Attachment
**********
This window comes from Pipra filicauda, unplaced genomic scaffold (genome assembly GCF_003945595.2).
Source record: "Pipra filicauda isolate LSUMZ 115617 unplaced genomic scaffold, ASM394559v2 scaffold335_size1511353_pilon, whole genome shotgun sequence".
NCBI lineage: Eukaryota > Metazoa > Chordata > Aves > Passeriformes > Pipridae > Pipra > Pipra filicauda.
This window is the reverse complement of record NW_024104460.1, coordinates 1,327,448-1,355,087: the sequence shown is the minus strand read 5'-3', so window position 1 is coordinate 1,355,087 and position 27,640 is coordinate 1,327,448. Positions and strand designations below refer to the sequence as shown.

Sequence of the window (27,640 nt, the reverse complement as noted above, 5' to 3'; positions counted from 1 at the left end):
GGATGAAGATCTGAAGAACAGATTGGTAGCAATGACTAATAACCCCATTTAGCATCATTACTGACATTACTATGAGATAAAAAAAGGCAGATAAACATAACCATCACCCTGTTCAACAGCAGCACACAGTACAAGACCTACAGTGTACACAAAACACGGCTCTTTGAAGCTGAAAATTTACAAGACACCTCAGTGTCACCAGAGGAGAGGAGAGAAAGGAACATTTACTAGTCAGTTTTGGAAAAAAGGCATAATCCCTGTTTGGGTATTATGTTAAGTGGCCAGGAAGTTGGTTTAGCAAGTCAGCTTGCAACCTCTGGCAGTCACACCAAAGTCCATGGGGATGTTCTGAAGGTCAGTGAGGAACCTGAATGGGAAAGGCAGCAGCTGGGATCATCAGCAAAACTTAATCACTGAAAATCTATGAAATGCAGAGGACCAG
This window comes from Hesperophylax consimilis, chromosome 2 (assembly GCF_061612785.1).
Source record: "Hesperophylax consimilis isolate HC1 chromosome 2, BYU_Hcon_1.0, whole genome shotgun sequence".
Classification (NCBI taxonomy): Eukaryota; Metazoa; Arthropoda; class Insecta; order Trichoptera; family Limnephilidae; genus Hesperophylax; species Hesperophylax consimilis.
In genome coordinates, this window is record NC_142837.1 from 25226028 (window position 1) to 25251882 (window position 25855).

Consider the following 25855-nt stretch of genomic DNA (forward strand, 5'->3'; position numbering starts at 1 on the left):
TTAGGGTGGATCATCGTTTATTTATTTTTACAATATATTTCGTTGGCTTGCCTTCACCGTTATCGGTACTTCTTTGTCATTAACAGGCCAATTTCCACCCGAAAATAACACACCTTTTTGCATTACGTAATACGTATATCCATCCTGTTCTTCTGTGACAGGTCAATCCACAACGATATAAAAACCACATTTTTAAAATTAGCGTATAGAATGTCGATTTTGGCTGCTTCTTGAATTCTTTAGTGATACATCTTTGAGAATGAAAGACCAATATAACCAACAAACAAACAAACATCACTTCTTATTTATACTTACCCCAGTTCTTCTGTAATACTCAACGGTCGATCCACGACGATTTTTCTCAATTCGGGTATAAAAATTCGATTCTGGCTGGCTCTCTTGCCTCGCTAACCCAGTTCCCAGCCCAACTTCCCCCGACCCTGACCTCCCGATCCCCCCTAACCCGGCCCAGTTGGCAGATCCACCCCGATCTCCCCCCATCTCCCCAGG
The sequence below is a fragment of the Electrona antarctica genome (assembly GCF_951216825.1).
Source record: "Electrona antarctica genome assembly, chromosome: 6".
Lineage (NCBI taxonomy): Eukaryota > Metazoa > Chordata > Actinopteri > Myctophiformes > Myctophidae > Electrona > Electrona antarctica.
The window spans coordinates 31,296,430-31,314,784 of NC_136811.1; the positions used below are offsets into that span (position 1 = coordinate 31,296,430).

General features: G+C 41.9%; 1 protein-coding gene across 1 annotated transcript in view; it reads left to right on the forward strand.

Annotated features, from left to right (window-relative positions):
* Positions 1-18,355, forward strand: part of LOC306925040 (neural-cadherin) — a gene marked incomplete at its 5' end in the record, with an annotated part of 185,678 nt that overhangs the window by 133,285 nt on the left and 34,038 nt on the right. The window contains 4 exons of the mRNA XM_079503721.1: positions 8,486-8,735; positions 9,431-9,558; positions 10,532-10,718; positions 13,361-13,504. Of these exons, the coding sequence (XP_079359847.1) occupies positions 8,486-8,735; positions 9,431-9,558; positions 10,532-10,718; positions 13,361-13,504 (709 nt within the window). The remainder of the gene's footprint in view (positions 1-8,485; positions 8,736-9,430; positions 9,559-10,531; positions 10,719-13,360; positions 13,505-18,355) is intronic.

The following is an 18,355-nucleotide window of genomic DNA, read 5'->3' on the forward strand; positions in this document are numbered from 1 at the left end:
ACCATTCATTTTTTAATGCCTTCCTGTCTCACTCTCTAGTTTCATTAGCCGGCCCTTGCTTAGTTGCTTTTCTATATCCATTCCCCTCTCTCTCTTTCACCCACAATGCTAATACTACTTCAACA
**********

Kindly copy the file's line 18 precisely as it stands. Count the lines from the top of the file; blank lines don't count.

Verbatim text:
Annotated features, from left to right (window-relative positions):